In accordance with the present invention, a mobile telecommunications network and method are provided that effectively enables the combined use of an overlapping feature of the PDC standard and a hierarchical location area structures feature of the GSM/GPRS standards.

Further in accordance with the present invention, there is provided a mobile telecommunications network and method capable of operating according to third generation standards including the Universal Mobile Telecommunications System (UMTS) and the International Mobile Telecommunications 2000 (IMT-2000).

Also in accordance with the present invention, there is provided a first embodiment of a method and mobile telecommunications network where a base transceiver station located in a cell operates to broadcast at least two identifiers (e.g., location area identifier and routing area identifier) representative of at least one location area and at least one routing area accommodated by the cell.

Further in accordance with the present invention, there is provided a second embodiment of a method and mobile telecommunications network where a base transceiver station located in a cell operates to transmit a combined location code representative of at least one location area and a combined routing code representative of at least one routing area accommodated by the cell.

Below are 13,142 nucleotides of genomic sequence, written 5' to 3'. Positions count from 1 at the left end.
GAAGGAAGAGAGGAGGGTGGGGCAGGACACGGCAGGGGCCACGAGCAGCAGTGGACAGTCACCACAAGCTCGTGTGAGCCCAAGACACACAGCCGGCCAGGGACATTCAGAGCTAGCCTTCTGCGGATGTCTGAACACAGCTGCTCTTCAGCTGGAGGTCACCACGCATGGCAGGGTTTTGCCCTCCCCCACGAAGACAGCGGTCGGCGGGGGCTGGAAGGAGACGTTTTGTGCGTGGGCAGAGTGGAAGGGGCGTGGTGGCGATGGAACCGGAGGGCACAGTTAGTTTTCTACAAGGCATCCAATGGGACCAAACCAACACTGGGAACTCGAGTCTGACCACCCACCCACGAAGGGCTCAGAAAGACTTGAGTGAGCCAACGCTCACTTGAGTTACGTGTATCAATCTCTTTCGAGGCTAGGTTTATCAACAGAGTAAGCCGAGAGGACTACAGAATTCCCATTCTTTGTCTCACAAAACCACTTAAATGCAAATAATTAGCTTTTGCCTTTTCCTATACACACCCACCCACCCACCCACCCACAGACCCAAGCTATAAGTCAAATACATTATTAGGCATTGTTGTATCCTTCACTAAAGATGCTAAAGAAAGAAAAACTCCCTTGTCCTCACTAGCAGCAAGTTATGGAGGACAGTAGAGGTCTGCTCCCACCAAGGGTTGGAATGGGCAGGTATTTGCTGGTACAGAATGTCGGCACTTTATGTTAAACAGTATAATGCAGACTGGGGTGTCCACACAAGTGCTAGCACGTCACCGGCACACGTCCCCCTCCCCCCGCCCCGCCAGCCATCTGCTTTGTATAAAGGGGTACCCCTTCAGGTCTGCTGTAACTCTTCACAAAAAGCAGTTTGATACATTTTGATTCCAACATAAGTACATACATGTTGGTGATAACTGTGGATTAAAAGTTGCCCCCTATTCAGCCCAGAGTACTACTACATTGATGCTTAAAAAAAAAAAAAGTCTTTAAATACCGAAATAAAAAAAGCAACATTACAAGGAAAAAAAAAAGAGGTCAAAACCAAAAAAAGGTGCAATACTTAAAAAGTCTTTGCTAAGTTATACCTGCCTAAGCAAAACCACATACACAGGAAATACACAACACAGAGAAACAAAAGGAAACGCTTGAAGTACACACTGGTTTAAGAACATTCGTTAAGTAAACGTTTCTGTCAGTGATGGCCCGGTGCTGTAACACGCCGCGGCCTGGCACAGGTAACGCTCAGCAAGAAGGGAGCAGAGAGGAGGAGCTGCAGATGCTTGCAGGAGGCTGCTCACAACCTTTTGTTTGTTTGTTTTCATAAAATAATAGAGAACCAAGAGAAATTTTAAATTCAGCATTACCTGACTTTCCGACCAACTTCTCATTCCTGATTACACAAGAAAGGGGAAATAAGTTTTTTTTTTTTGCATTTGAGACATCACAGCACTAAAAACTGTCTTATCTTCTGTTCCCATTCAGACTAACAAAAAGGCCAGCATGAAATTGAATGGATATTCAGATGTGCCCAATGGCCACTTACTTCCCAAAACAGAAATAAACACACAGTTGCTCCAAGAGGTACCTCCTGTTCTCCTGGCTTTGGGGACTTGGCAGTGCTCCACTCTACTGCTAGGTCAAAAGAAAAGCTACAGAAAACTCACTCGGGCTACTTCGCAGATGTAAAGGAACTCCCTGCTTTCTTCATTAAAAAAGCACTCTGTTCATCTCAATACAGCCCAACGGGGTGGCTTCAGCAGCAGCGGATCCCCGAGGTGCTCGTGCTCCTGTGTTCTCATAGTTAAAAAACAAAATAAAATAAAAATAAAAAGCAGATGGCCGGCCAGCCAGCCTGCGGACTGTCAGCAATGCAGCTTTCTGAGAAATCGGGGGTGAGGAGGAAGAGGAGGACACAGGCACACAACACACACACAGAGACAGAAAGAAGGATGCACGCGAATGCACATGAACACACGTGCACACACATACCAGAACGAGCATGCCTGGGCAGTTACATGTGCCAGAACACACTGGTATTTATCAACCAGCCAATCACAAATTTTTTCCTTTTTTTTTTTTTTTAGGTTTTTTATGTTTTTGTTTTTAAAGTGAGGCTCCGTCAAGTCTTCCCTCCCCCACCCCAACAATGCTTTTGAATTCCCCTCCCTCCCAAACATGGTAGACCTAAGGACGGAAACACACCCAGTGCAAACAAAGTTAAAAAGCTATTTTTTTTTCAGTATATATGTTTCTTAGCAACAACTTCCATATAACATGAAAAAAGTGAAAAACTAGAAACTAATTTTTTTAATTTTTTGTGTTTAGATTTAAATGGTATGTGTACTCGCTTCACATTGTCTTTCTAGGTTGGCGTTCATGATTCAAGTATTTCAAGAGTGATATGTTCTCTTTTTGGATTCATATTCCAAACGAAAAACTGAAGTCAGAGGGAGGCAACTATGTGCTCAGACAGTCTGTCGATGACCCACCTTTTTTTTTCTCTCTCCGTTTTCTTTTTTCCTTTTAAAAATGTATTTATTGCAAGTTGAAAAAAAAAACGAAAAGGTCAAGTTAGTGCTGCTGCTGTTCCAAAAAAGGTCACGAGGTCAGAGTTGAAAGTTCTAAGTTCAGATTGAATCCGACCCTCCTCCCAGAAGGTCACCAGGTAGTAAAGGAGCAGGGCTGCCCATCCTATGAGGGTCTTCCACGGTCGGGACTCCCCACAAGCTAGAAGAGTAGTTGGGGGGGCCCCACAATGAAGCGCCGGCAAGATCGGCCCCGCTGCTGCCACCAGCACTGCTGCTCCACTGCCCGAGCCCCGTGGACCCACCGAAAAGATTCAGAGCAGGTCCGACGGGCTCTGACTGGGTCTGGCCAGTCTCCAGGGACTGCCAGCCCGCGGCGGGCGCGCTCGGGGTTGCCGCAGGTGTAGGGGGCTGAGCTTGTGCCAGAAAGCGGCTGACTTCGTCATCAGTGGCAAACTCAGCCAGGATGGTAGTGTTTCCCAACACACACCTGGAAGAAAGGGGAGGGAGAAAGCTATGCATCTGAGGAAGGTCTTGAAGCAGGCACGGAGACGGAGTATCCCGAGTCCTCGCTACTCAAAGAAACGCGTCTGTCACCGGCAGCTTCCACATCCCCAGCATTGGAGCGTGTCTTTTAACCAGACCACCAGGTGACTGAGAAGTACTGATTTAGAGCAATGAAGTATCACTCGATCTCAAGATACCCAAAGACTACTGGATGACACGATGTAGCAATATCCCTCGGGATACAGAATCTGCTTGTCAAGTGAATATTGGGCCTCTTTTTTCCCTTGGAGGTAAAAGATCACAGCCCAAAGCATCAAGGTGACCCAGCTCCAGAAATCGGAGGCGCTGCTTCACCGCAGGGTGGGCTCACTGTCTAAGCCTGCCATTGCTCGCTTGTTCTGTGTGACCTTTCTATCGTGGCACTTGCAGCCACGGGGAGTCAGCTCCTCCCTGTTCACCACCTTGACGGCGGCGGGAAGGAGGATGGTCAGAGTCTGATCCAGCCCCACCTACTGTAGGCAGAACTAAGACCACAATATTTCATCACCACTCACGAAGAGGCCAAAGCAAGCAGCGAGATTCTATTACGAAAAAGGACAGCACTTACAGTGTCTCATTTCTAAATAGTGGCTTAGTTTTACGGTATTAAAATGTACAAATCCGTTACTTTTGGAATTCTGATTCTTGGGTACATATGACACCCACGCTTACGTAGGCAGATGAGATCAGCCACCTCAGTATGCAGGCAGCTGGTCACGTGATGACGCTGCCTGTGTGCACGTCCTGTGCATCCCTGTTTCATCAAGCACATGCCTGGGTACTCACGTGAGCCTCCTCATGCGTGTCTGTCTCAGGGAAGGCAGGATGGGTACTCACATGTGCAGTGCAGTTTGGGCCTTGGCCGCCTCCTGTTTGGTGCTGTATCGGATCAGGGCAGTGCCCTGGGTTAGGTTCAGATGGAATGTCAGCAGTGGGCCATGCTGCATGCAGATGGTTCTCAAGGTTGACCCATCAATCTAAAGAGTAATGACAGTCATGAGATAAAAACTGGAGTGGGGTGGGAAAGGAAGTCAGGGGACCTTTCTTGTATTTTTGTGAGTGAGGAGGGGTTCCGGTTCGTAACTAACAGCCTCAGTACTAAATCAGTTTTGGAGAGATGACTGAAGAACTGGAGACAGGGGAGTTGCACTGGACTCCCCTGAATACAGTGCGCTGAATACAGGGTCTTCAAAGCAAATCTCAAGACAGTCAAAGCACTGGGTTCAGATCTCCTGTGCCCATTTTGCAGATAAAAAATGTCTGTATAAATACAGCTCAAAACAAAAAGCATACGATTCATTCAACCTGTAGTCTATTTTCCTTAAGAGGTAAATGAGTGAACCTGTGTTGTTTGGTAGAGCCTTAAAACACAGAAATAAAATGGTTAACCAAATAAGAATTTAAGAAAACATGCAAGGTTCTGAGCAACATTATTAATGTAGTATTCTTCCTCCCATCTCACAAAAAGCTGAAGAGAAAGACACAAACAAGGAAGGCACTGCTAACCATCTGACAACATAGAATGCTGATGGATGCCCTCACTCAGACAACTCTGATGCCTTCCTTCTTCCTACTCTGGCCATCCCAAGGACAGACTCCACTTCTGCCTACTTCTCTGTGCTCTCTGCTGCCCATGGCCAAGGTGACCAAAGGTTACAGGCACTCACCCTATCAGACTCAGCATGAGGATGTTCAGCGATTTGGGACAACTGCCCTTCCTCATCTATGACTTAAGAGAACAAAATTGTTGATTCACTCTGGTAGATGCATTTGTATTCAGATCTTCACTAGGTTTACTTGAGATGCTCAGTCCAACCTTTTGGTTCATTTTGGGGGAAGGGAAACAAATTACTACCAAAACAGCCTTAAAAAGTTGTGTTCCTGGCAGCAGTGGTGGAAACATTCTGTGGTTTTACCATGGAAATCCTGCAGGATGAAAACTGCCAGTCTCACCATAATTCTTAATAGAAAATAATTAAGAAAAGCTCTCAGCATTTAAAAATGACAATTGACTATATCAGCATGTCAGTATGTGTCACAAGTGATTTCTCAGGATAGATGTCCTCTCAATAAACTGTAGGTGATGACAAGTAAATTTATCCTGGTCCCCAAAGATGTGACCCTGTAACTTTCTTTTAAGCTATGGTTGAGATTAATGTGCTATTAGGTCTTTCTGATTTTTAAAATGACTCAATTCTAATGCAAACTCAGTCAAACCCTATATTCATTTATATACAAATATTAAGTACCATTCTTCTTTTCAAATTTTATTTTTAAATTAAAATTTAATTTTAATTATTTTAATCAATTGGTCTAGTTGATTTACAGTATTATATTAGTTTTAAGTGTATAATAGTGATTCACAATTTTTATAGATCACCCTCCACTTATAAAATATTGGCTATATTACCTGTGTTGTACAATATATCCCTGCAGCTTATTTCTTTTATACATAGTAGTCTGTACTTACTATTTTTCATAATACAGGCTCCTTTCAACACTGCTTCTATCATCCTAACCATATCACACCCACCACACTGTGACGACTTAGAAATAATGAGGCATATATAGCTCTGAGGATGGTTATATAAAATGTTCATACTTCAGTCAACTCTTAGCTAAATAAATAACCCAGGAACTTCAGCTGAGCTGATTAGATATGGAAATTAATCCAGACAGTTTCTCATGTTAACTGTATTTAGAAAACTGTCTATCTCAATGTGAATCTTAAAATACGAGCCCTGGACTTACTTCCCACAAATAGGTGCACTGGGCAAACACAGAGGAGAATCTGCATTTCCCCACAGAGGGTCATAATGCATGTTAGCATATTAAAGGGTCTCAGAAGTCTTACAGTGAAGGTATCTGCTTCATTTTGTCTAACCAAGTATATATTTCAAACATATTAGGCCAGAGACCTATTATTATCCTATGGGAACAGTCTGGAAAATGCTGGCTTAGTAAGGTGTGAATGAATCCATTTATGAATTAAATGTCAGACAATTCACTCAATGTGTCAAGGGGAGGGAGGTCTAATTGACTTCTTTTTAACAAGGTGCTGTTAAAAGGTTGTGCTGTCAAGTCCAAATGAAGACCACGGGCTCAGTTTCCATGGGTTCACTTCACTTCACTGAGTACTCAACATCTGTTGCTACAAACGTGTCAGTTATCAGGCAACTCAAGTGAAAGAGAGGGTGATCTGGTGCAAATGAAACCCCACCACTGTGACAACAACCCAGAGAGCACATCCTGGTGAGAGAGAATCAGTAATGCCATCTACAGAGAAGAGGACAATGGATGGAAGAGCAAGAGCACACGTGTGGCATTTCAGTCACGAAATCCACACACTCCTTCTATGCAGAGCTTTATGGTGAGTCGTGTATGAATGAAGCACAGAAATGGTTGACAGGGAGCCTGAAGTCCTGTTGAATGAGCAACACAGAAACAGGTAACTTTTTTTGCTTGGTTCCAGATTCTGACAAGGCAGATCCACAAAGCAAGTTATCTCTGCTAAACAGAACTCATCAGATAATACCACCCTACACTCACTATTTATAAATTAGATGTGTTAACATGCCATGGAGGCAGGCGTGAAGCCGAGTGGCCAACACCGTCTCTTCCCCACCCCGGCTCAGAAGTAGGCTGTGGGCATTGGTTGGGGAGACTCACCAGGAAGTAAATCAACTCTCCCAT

BRIEF DESCRIPTION OF THE DRAWINGS

A more complete understanding of the method and apparatus of the present invention may be had by reference to the following detailed description when taken in conjunction with the accompanying drawings wherein:

FIG. 1 is a diagram illustrating the general architecture of a mobile telecommunications network incorporating hierarchical overlapping location areas and routing areas in accordance with the present invention;

FIG. 2 is a diagram illustrating a first embodiment of an identification system used within the mobile telecommunications network shown in FIG. 1, where the identification system operates to identify a cell accommodating one location area and multiple routing areas;